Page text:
Comment is Free held a little discussion of “what is misogyny?” the other day.
An Australian dictionary has changed its definition of misogyny to reflect the fact that it is now used to mean ‘entrenched prejudice against women’, not just hatred of them. Six feminists tell us what the term means to them.
Ok wait a minute. Is “entrenched prejudice against” really all that different from hatred of? Isn’t entrenched prejudice against one way of saying “hatred”? It’s not clear to me that the two are completely different.
I’ve been seeing people trying to claim that misogyny is hatred of all women, so that being married to a woman demonstrates freedom from misogyny. That’s not right. It’s never meant that as far as I can remember (and that’s well into the 14th century). One, married people can hate their spouses, but two, misogyny can encompass men who have one or a few exceptions.
Misogyny is contempt, dismissal, hostility, disregard. It’s not just shouting “I hate all women!”
Naomi Wolf said sexism is not misogyny and we need both words. But.
Julia Gillard used “misogyny’ perfectly accurately. She said that Tony Abbott described abortion as “the easy way out” and cited his political campaign against Gillard involving posters asking voters to “ditch the witch”. The latter, especially, is a time-honoured tradition of true misogyny – stirring up atavistic hatred of the feminine – that goes back to witch-hunts against powerful women in the New World. Her critics, for their part, are asking us to water down our awareness of real woman-hating and accept it as normal in political discourse.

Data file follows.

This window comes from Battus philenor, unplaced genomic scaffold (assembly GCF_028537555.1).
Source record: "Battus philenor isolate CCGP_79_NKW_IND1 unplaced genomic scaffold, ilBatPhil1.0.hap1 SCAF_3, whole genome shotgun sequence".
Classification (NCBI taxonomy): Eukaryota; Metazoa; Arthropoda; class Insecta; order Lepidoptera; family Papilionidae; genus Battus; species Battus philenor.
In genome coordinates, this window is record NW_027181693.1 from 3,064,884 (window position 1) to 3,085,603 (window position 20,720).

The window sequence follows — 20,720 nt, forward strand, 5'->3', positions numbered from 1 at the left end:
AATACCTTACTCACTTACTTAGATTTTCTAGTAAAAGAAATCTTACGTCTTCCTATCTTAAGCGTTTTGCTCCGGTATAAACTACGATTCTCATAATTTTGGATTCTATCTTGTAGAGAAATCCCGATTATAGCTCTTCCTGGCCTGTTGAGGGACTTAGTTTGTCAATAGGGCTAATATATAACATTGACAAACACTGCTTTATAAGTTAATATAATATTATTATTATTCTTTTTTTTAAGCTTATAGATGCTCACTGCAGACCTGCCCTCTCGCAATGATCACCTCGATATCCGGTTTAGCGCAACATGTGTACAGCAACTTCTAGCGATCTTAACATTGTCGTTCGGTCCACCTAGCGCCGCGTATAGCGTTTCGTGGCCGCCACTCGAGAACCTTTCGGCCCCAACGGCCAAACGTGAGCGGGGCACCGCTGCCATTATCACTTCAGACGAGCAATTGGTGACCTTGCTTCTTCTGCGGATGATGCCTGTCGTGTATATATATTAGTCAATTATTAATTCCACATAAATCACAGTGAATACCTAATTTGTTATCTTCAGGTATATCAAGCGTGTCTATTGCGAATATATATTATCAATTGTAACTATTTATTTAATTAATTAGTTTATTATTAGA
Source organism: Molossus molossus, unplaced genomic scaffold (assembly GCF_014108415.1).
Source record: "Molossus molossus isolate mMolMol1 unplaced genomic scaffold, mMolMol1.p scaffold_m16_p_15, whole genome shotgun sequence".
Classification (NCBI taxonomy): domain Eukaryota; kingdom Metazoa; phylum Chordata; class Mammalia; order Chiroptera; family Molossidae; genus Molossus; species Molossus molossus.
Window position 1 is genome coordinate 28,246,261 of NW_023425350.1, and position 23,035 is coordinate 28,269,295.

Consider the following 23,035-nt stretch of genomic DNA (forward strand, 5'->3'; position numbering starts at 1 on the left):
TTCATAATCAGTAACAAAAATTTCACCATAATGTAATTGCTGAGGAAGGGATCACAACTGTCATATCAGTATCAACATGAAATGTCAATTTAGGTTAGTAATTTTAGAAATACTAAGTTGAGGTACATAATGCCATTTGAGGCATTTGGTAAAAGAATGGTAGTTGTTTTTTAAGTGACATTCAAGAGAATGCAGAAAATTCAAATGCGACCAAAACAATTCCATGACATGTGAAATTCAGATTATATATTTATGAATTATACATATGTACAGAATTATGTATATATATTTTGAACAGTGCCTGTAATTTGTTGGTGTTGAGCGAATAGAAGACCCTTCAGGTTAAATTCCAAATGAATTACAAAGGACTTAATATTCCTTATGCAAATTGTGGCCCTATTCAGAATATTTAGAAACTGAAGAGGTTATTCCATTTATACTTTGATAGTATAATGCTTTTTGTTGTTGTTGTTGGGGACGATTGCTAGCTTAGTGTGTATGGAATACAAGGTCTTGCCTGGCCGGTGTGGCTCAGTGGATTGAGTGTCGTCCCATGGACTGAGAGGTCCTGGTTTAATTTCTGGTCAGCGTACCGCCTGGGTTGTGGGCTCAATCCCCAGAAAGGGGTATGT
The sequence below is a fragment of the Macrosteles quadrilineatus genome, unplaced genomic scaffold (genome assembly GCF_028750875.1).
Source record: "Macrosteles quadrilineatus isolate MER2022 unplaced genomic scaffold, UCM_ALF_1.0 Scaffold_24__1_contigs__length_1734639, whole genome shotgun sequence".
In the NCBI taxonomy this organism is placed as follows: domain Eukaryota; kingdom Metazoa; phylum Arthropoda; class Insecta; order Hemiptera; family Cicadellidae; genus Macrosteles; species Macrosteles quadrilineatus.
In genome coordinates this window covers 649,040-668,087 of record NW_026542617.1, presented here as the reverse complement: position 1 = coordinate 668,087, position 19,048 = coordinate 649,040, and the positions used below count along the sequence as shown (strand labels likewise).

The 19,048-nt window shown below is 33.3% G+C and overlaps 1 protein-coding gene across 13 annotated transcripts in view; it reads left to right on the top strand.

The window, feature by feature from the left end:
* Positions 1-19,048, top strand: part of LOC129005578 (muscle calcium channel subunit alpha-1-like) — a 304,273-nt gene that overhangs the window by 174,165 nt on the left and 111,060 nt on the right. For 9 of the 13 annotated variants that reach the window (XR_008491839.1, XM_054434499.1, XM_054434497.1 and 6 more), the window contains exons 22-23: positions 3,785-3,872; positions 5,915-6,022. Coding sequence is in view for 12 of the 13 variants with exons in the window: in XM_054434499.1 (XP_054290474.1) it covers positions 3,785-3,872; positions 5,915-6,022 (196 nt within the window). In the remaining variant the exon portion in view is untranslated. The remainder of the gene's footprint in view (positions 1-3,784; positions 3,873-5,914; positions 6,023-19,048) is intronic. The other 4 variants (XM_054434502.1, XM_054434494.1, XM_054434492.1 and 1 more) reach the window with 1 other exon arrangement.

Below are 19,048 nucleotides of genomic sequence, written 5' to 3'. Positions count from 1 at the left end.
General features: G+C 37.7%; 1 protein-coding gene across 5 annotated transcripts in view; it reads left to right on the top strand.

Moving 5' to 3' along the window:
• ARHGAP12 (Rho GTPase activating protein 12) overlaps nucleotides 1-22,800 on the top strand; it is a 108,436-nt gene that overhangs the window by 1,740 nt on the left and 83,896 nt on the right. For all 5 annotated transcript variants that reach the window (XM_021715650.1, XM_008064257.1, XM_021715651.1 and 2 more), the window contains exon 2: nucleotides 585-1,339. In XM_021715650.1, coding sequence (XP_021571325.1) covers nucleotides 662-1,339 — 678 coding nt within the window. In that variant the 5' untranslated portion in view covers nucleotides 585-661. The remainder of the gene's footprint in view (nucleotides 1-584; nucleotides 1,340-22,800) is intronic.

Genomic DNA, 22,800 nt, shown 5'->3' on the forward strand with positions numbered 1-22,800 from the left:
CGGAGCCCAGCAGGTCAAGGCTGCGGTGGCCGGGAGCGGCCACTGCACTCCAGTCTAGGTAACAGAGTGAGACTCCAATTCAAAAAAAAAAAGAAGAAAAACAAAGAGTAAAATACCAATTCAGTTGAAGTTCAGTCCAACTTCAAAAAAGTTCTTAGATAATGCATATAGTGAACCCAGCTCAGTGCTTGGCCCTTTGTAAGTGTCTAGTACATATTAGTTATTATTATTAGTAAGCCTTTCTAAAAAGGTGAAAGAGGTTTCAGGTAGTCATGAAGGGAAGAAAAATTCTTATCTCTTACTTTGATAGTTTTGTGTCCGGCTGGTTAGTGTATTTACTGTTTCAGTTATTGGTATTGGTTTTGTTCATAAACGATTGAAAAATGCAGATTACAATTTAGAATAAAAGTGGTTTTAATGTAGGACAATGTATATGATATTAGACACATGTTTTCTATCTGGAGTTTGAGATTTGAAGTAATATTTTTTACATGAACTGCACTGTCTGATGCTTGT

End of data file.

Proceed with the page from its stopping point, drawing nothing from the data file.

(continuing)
“Misogyny” often surfaces in political struggles over women’s role, and you can tell because the control of women becomes personalised, intrusive and often sexualised. Misogyny has the amygdala involved – the part of the brain involved in processing emotional responses – there is contempt and violence in it. A public figure who tolerates the systemic under-prosecuting of rape is guilty of serious and unforgivable sexism; making rape jokes or explaining away the damage of rape in public as Congressman Todd Akin did recently in the US, or legislating, as over a dozen US states are now doing, transvaginal probes that are medically unnecessary, simply to sexually punish women for choosing abortion – well, that is misogyny.
Martin Pribble wrote a piece on the subject.
“Misogynist” is a term which is thrown about these days as a synonym for “sexist” or “social conservative” in many cases, and I must say, often I have found it to be used almost too freely when describing people, policy or situations…
The new “misogyny” is any act or attitude that doesn’t take into account women in their lives, in society and in cultures. The usage of the word has become so common in its new guise that it has taken on this meaning, while the linguistic pedants are waving their hands about claiming the destruction of the English language. If the new meaning has done anything, it has taken a once powerful and very succinct word and expanded the meaning to include any act against the well-being of women. It has lessened the power of the word, for what word do we now use for the real “hatred of women”, and not the ingrained sexist attitudes that pervade modern society?
I don’t think I’ve heard (or read) the word used that way. I’m pretty sure I’ve heard (and read) it used to name hatred, hostility, contempt toward women as a class. I certainly don’t think it should be used to mean “social conservative” – that would be very confusing. Maybe this is some special Australian thing that I’m not aware of.